Getting Bigger

The Street Car Takeover’s evolution doesn’t appear to be slowing down anytime soon. With big time sponsorship from aftermarket players like Nitrous Outlet, Pro Charger and Aeromotive already onboard, it’s just a matter of time before the national event becomes a place that sponsors flock to. They’re actually in the process of signing a deal with Edelbrock, one of the oldest and most notable names in aftermarket performance that dates back to hot rodding’s roots in California. But it’s not just the bigger names that Street Car Takeover looks for. “We also have Vasco Speed and Performance, they’re a local shop and that’s what we like, we like to support people like that,” Keith says. “We like to support shops that are trying to grow and trying to get their name out. It’s a great way for them to venture out and get seen by a lot of people at our events.”   In addition, Keith and Lautenbach look to different avenues when it comes to the future growth of Street Car Takeover. Powerblock TV might be in the future for them at some point down the line. Street Car Takeover wants to rent out a city street and run all the classes that run at the current track events and televise them. “We want to give that racer a true street race that’s safe and sanctioned,” Keith says. It would include medics and a safety staff on-site, but would have the feel of a true street race, on the street. “We think that would be really cool. That’s one thing that we’re really trying to get done right now,” he says.   For car enthusiasts who don’t like going to the drag strip, Street Car takeover wants to do an airstrip event in the future. If a car doesn’t get off the line good, or has a big top end speed that takes more than a quarter mile to get to, these events are perfect. Standing half-mile events and flying mile events that resemble the land-speed racing of Bonneville and the dry lakes. “We don’t want to compete with any of the other events because we are friends with a lot of the guys that do the runway events,” Keith says. “It would probably be us partnering up with another event that already does it. We got stuff like that in the works right now with a really big airstrip event.” At the time of this writing, Keith had already spoken with the City Council of Blue Springs where the Kansas City car show/meet up event is held. “We’re about ready to outgrow that location so we’re going to be looking for a bigger location to have the pre-meet at,” he says. “Those are the stressful things that happen on a daily basis. We’re outgrowing stuff that we’ve been going to and we’re needing to change locations, and have more insurance and everything else.” While Keith, Lautenbach and Street Car Takeover view growth as a great thing and very much love what they do, there are pains that come along with that growth. “We’re just trying to get through these humps and we’ll keep on chugging along,” he says.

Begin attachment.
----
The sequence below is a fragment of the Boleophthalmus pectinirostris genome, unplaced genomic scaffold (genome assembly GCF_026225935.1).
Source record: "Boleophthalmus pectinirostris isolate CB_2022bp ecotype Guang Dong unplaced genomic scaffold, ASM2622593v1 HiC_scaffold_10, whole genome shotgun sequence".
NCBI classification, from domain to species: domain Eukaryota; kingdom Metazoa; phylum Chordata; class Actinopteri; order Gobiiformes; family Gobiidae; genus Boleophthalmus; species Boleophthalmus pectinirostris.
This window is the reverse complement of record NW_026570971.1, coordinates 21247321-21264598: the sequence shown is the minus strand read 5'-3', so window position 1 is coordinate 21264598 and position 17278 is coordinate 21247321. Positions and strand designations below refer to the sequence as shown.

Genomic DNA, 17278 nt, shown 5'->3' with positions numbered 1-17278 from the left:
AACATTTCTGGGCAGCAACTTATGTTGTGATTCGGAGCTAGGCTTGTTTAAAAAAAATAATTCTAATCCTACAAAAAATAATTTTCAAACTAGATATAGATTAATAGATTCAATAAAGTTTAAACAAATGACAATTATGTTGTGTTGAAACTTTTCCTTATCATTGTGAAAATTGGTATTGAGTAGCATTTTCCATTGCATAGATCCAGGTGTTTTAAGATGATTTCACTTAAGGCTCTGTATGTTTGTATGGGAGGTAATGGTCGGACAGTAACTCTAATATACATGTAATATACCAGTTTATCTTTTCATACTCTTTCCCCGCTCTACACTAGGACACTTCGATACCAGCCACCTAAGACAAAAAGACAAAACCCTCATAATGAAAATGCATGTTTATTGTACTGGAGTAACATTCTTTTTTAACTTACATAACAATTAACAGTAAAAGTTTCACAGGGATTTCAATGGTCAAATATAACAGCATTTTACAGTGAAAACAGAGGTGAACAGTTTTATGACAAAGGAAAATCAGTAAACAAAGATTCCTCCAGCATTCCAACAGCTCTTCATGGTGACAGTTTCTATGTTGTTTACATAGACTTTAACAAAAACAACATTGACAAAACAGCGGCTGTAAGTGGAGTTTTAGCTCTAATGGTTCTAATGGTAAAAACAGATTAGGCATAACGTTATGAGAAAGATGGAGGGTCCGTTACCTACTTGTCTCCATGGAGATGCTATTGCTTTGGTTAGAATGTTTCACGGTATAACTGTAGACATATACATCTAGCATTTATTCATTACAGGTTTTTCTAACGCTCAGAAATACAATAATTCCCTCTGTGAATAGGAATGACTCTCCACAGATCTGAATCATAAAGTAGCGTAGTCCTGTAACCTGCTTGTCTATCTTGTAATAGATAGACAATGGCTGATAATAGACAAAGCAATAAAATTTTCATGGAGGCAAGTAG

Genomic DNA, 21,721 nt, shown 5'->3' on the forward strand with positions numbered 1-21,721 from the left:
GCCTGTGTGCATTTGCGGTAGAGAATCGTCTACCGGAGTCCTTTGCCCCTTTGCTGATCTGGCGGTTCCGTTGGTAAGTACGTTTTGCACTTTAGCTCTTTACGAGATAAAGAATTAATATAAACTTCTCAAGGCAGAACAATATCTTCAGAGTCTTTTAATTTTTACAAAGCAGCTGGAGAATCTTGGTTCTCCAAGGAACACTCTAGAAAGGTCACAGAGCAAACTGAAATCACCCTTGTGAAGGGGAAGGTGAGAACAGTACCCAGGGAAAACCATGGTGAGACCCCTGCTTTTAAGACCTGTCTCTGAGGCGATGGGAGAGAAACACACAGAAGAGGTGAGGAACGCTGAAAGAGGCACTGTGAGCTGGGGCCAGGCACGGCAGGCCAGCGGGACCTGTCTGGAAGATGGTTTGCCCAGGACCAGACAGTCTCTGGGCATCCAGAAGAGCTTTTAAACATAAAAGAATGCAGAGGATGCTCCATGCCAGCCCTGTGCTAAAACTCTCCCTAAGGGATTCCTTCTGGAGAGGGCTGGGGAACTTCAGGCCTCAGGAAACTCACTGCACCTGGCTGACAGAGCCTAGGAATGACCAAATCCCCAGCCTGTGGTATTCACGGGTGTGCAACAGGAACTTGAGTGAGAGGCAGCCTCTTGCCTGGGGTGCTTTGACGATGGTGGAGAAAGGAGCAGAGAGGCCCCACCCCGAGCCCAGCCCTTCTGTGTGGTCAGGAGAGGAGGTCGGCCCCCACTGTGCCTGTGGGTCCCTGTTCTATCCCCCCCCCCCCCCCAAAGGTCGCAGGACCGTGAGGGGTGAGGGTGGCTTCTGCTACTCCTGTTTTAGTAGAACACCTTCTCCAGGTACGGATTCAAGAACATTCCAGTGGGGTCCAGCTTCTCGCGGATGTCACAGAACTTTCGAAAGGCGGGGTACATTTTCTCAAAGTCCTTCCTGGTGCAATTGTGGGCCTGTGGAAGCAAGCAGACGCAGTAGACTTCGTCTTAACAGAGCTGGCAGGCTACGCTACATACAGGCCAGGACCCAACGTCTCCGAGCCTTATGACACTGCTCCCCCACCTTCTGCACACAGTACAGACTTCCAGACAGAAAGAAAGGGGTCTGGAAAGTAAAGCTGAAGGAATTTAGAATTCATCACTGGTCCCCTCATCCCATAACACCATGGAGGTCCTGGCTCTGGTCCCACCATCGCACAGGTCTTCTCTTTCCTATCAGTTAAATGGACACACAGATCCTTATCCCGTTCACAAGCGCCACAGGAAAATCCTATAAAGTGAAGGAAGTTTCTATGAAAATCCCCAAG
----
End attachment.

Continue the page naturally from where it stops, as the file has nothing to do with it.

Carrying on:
Written by Bob Sims

With mechanics and bodymen on both sides of the family for multiple generations, it was inevitable that Bob ended up a car guy. A writer and editor by trade, the family man has an obsession for classics, customs, hot rods, street rods, racing, imports, muscle, antiques and anything else with an engine that rolls on rubber.